Research Article

Long-term influence of season of grazing and rainfall on vegetation in the eastern Karoo, South Africa

Published in: African Journal of Range & Forage Science
Volume 37, issue 2, 2020 , pages: 159–171
DOI: 10.2989/10220119.2020.1725122
Author(s): Justin CO du Toit, South Africa, Timothy G O’Connor, South Africa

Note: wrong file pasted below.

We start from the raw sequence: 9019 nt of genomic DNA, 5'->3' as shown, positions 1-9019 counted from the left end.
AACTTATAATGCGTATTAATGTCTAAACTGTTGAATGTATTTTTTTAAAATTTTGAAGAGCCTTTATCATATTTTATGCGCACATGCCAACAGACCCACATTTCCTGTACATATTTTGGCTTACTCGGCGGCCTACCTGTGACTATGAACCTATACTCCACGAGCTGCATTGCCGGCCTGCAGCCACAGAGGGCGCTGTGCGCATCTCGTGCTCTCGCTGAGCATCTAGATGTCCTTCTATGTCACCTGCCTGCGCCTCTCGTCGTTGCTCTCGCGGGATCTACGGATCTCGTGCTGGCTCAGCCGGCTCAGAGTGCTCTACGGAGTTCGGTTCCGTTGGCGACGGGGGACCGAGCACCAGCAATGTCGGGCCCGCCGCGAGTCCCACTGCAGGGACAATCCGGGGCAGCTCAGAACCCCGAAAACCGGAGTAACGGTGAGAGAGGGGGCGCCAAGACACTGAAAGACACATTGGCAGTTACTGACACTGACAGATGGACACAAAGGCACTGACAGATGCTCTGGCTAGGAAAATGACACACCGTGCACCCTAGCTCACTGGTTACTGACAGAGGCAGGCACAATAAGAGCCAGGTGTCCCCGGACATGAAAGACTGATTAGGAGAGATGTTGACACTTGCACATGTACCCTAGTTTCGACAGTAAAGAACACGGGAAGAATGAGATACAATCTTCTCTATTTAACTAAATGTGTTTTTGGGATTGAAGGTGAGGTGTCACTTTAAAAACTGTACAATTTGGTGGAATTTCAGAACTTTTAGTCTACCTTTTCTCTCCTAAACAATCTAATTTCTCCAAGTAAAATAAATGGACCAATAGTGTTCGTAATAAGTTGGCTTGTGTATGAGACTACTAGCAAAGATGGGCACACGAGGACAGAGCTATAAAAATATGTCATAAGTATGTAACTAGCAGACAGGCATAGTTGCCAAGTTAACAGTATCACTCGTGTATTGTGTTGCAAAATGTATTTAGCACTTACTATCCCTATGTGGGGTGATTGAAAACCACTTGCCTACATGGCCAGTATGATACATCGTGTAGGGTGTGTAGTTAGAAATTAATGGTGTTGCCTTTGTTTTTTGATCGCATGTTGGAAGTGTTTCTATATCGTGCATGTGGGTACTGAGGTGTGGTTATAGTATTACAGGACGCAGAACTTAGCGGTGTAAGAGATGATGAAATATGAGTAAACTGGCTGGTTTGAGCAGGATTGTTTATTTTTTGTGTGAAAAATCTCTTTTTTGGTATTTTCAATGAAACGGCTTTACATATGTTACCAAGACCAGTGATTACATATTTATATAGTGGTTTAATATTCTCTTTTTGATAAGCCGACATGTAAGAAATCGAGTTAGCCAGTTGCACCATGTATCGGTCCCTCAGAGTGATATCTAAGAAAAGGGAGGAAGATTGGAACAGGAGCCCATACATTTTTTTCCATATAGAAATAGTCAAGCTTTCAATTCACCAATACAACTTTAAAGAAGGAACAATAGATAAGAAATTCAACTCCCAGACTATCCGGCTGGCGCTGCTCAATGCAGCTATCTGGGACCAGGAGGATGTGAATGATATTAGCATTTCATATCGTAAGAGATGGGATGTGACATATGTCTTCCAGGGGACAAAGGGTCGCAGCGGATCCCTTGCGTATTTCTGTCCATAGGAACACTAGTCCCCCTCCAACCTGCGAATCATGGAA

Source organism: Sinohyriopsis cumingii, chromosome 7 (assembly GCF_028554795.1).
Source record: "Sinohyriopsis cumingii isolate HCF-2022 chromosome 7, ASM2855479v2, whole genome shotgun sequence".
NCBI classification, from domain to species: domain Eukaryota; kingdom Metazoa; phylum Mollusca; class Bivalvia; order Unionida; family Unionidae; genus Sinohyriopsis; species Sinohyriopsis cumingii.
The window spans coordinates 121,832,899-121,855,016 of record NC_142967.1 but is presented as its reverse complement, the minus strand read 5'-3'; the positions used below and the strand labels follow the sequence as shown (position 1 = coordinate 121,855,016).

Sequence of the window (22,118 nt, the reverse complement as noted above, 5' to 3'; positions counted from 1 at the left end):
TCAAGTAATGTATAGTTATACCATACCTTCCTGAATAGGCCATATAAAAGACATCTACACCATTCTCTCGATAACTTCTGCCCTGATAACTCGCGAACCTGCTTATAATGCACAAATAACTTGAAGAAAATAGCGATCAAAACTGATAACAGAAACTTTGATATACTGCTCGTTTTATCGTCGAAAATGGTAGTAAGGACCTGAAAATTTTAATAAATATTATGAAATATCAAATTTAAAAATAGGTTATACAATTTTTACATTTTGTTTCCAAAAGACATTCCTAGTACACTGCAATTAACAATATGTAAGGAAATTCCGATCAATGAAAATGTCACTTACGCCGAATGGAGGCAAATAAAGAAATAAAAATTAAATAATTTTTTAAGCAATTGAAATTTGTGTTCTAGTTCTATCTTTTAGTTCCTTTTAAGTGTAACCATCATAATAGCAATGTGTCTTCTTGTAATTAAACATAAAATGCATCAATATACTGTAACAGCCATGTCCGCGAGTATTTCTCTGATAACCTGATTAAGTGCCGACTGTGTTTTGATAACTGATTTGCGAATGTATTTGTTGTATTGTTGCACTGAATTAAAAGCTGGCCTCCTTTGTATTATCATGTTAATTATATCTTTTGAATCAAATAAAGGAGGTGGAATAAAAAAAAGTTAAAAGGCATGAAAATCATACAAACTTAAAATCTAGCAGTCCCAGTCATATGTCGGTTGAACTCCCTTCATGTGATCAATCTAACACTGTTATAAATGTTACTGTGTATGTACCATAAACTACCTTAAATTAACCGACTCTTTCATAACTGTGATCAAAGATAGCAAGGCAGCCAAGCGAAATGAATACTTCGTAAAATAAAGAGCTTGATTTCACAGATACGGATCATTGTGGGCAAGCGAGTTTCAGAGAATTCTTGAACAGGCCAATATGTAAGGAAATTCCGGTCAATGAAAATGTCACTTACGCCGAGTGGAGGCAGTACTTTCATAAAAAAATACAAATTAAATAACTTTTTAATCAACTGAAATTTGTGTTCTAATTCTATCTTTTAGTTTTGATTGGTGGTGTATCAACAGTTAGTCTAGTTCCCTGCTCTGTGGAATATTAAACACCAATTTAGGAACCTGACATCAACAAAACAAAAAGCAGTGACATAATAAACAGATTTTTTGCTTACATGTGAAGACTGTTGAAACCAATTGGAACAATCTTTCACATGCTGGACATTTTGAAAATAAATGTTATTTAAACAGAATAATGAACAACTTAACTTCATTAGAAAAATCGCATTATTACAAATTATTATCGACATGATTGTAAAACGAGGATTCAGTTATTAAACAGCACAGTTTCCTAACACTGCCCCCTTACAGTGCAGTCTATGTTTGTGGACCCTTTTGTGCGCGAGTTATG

In the Nama-Karoo, South Africa, rainfall and grazing by livestock are two important drivers of botanical composition. Summer rains are advantageous particularly to the grass layer, whereas the characteristic dwarf shrubs survive better than grasses during drought, and benefit from rainfall during cool months. Heavy grazing by livestock during summer reduces the abundance of grasses, whereas winter grazing increases it. This study examined the influences of season of grazing (summer vs winter) and rainfall on botanical composition at two long-term grazing trials at Grootfontein in the eastern Karoo from 1949 to 1967. Severe summer grazing strongly reduced grass abundance and slightly increased the abundance of both palatable and unpalatable dwarf shrubs. High previous-season rainfall strongly promoted short-lived grasses. Dwarf shrubs and grasses declined in response to a decline in annual rainfall over the study period, except for the creeping grass Tragus koelerioides that increased in abundance, possibly in response to decreased competition and an increase in available gaps in the vegetation layer. Results indicate that grazing systems that exclude repeated summer-only grazing maintain ecological health, and that rainfall is the main driver of composition unless extreme grazing systems are employed.

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